7. Set your sewing machine to a zigzag stitch. ( This is another point where my Singer Patchwork comes in handy. It has thus many stitch options to choose from. It even lets you customise each stitch with length and width ! ). Sew along the neck binding, removing the pins as you go. As you sew, ensure that you gently stretch the neckline so that the tie down is at a higher latent hostility than the neck hole .
8. When you get to the back of the neckline, where the two ends meet, stop sewing. Remove any last pins. Unfold the two ends of the neckline and lay them bland against each other, right sides together. Pin them together and sew in place ( with a straight stitch ). Trim any overindulgence, then fold the neckline in half again ( along the line that you pressed earlier ). then simply sew this to the T-Shirt, in the lapp way that you sewed the rest of the neckline ( make certain you use a zigzag stitch ! ) .
tip : At this distributor point, it ’ s a good mind to try on the T-Shirt. Make surely the neckline can stretch over your capitulum. If it ’ mho besides close, just unpick the neckline and cut the trap larger, then repeat the previous steps. If the neck strap does not sit bland against your neck, it ’ randomness credibly because the binding was not held at a high enough tension when you sewed it. Unpick the neckline and repin it, but this time stretch the neck binding more tightly against the neck hole .
PART 5: Add the final touches to your handmade T-Shirt
Congrats, you’ve pretty much finished your T-Shirt! These last steps are nice and easy. Before you know it, your new handmade T-Shirt will be ready to wear!
1. It ’ mho immediately prison term to put the jersey on. Let the framework drop naturally, ensuring it ’ s not bunched up anywhere. Use sew ’ second chalk to make a humble target on the waist section, at the distance you would like to cut it. Do the like for each of the arms .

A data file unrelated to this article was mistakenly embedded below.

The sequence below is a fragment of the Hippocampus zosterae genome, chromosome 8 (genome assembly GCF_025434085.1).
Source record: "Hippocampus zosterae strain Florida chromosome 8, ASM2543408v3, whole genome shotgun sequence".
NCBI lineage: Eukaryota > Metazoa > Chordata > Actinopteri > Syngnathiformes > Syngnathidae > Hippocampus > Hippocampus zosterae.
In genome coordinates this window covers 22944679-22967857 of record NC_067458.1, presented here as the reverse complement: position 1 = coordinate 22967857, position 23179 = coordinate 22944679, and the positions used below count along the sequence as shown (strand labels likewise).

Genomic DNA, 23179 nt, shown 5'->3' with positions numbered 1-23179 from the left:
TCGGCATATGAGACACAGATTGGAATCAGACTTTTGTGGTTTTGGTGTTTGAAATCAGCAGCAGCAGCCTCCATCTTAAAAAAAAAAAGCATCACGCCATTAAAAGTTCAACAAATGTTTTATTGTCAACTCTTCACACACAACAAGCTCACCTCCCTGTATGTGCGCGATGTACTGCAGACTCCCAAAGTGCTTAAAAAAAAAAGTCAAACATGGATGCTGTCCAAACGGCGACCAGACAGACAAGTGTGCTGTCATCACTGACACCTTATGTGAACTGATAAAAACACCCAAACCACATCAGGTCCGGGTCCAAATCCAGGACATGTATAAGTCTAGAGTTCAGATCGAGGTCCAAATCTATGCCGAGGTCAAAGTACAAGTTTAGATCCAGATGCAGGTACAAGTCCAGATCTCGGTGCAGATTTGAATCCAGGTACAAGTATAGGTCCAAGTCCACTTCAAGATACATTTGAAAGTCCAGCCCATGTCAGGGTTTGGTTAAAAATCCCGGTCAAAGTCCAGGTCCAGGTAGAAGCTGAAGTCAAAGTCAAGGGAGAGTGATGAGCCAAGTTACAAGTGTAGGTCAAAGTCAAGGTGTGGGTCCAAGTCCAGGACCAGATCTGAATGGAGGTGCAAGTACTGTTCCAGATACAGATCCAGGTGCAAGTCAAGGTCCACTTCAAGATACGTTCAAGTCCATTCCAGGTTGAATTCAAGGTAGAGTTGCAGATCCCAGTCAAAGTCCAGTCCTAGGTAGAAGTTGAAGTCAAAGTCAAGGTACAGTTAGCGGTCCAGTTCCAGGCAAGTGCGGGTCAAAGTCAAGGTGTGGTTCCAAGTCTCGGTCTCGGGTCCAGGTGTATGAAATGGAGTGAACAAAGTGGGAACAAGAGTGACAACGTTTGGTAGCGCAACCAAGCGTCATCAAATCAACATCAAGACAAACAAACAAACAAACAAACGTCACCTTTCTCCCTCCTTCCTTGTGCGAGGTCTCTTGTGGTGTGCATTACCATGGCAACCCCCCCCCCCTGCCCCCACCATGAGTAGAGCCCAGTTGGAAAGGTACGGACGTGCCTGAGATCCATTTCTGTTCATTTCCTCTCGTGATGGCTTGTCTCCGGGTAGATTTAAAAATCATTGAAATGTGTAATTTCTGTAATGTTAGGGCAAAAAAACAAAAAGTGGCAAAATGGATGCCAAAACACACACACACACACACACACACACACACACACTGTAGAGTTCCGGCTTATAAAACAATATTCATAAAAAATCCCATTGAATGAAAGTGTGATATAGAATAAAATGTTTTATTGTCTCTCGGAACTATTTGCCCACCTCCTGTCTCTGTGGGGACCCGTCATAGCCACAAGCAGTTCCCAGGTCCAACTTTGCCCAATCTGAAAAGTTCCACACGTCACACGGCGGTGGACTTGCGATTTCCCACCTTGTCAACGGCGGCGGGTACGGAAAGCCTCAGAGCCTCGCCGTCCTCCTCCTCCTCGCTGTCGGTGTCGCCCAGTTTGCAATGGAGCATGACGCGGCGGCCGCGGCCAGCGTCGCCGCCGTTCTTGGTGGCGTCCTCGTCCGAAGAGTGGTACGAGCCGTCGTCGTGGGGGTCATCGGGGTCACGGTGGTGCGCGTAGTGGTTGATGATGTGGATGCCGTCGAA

2. Take the T-Shirt away and find the three marks you made. At each point, add an extra 3-4cm as a seam allowance. then cut off the excess fabric .
3. Starting at the shank section, fold the raw border ( that you ’ ve good cut ) over by approximately 1-2cm. then fold it over another 1-2cm, so the raw edge is hidden. You can fold it either inwards or outwards, depending on the finish you would like your jersey to have. ( I folded mine inwards ) .
4. then, starting at the side of the T-Shirt, sew over the fold edge. Keep sewing all the way around the waist, until you loop back on yourself. If your jersey has a slenderly loose fit ( i.e. you do not need to stretch the arms or body to get it on ), then you can use a straight sew for this step. however, if your jersey is a tight fit, make sure you use a zigzag sew. The most crucial thing with this step is to ensure you DO not stretch the framework as you sew it ! Gently guide the fabric through the machine, without stretching it .
5. finally, repeat the accurate lapp process for each of the arms .
Your jersey is complete ! I knew you could do it. 🙂 And hey–if it doesn ’ thymine quite fit perfectly, or if it ’ mho gone a moment rickety in places, then don ’ deoxythymidine monophosphate worry ! My first attempts were wholly unwearable ! It ’ randomness normal. That ’ s how you learn. Try again and you ’ ll soon get the hang of it .
I hope this scout of how to make a men ’ second jersey has been helpful. If there ’ s any section that international relations and security network ’ t clear, then please let me know in the comments ! I ’ ll help you as best I can. Your feedback will besides help me to make improvements to this guide .
Thanks so much to Singer for making this plan potential ! Make certain you check out the former sewing projects I ’ ve shared with my Singer machine. Find them hera, here, here and here .
well luck with your sewing. And remember : enjoy it !
If you found this tutorial useful, I’d love it if you could spread the word on social media!